• Dave Foord
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The ‘Align or Distribute’ tool in Microsoft Office

There is a brilliant tool within Microsoft Word, PowerPoint or Excel, that allows you to easily align objects (e.g. shapes or pictures) so they are evenly spaced and perfectly aligned. When producing diagrams (e.g. flowcharts) – having objects neatly aligned makes them look much smarter and more professional, and using this tool, makes it very quick and easy to do.

All you need to do is select the objects that you want aligning (the easiest way to do this, is to hold your finger on the shift key, and then left mouse click on each object in turn)

Then go to (These instructions are for Office 2003, or Office 2000)

  1. Draw (usually bottom left of the screen)
  2. Align or Distribute
  3. (and then select whichever option you want)

The image below, shows the steps that you would go through to space the 3 rectangles out evenly – f you click on the image below, you will get taken to Flickr, where there are some hover over noted explaining what each of the options does.


Originally uploaded by Dave Foord.

For Office 2007, the align or distribute tools appear in the top right corner, when you select the shapes.


STOLEN principle wiki

People that have followed my work over recent months, will be aware of something called the STOLEN principle that I devised to help with the educational use of wikis. Details can be found at


I have been asked by a few people, if there is a wiki itself to allow people to edit (and I hope improve the STOLEN principle) – so I have created one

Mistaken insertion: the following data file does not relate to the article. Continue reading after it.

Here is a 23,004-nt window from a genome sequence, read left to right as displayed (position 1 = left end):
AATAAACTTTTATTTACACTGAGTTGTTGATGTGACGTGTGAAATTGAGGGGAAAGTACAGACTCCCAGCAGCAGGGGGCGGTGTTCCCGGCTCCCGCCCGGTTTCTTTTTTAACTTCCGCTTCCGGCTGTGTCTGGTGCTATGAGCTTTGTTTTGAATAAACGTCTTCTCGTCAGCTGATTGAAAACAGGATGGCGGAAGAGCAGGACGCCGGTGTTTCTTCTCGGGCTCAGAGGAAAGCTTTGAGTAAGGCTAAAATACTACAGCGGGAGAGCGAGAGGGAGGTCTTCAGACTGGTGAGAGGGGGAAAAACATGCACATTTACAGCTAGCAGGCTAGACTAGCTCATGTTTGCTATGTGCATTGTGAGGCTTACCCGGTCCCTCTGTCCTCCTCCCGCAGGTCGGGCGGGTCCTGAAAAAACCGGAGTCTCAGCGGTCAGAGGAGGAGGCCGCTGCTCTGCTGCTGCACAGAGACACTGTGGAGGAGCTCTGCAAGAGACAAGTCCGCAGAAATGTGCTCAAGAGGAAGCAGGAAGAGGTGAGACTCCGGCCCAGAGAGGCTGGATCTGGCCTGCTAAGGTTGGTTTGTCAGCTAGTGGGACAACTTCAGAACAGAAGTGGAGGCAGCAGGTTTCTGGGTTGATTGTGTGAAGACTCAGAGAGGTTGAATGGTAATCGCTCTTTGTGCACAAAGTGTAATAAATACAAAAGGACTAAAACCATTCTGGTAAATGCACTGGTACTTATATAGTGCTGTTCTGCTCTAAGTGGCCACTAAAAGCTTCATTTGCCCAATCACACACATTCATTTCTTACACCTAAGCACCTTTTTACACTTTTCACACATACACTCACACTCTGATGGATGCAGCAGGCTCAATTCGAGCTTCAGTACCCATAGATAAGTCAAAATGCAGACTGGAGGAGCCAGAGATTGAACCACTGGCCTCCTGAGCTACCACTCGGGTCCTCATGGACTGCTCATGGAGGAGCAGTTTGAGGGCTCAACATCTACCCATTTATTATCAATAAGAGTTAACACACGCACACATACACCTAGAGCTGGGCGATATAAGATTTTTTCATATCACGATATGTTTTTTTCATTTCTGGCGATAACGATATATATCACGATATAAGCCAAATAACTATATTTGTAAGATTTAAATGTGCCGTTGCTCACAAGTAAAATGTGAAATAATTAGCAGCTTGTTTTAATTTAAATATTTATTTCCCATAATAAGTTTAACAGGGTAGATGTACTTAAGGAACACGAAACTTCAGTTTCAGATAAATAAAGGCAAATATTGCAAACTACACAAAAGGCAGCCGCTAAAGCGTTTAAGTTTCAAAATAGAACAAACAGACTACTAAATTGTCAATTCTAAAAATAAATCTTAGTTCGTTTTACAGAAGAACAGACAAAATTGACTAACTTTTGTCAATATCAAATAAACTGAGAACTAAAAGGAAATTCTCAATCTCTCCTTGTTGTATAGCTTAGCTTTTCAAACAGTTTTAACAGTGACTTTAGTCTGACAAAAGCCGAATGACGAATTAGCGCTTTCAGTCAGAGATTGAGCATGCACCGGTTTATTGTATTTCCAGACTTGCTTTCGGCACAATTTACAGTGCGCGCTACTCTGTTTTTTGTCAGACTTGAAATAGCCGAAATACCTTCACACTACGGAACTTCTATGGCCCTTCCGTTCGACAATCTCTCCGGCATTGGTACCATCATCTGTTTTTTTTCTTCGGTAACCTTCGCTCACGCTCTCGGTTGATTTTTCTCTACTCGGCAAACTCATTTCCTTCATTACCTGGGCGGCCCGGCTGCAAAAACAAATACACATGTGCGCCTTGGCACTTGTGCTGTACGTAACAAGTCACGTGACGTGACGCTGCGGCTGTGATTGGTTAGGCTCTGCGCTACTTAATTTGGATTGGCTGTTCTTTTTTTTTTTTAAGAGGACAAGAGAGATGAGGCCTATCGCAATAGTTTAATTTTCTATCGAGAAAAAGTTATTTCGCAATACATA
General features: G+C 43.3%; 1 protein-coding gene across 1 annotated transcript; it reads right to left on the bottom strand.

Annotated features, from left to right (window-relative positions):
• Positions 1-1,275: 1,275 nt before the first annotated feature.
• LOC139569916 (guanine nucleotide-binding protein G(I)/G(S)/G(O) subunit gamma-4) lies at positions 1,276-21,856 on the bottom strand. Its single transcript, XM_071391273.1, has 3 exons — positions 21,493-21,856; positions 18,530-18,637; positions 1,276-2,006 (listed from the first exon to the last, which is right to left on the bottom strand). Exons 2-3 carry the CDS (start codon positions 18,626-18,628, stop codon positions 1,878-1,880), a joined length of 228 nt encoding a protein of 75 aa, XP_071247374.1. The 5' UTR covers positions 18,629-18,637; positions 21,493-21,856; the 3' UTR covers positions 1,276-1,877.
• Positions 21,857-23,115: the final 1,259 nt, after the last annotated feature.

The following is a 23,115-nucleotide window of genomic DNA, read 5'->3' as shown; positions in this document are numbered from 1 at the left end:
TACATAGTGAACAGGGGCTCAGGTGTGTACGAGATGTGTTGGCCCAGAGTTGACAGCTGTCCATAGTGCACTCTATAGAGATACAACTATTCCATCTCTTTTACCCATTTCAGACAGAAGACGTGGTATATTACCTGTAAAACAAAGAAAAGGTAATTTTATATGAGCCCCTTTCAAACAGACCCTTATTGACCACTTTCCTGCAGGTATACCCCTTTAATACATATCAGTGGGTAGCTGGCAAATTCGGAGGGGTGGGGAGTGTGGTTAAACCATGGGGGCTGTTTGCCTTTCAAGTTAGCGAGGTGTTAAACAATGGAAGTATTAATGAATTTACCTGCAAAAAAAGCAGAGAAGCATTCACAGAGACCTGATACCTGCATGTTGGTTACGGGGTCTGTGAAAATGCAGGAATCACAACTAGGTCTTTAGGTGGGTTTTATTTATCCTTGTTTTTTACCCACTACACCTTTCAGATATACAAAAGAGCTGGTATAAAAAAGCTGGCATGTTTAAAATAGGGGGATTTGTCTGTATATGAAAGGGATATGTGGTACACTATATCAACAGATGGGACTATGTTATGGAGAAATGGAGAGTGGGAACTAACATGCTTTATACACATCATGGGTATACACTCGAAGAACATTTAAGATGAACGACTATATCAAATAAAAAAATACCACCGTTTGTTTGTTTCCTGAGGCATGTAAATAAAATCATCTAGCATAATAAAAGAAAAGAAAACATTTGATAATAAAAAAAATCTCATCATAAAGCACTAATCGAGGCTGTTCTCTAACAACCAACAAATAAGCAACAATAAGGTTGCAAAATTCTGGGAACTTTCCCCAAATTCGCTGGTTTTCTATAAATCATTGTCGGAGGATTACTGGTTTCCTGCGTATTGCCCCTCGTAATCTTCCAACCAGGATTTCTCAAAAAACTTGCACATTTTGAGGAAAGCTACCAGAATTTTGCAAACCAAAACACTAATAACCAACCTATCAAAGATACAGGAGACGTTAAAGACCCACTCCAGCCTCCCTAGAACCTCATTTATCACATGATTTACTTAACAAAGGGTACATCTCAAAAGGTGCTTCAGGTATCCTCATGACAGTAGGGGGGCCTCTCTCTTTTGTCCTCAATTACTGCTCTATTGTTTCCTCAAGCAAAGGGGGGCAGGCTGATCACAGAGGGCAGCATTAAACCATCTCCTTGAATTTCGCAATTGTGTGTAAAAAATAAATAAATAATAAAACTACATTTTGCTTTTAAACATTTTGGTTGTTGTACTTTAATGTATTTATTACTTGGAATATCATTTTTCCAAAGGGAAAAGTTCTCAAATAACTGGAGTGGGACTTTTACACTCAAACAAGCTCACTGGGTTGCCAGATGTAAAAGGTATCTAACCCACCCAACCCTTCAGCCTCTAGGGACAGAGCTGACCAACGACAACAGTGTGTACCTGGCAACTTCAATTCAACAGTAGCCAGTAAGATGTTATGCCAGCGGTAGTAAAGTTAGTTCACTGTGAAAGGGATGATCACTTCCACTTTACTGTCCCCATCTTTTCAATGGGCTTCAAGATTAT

The password to edit is nelots (the word stolen backwards)

New e-assessment tool from the University of Derby

On Monday, I spent the day at my old employer – the University of Derby, who have a unit called I4L that have developed over the last few years a highly sophisticated e-assessment tool called Quicktri , that will hopefully be available for sale in the next few months. This is based on the universities extensive experience in this area of work, but up until the development of this tool, it could only be used by teams of developers experienced in Authorware. The idea with this tool is that you don’t need any programming knowledge to use it, just an understanding of question types and styles, but it still retains much of its power, that goes way beyond the other simpler tools that are currently available.

With the Government’s desire to engage more and more in e-assessment I think tools like this will come to the fore, and I hope that people when choosing such tools look at a variety of options, including Quicktri, rather than jumping for the first that comes along.

Like any e-learning tool. If used well can be excellent, if used badly can be horrible – yet again that cry for taking staff development seriously!

Wikis in simple English

similar to the last posting, and from the same people comes…

RSS in simple English

RSS (Really Simple Syndication) is not that easy to explain to many people. This simple YouTube video does a pretty good job!

Creating ‘Hover and Reveal’ resources with Flickr

Flickr – the image sharing website, can be used to very good effect as a teaching resource, with one such use being the creation of simple hover and reveal resources. Very good if you want to identify parts of say a piece of equipment, location of muscles in the body etc. All you need to do, is take a photo, upload it to Flickr, then use the ‘notes’ tool to add notes to part of the image. When the student views the image, they can hover over the regions and see the notes.

To see an example of this, click on the image below


Originally uploaded by Dave Foord.

If you hover over the gyro keyboard in bottom right corner of image, there is then a link within that note to a more detailed picture.

There is also the ability to leave comments – which could be useful.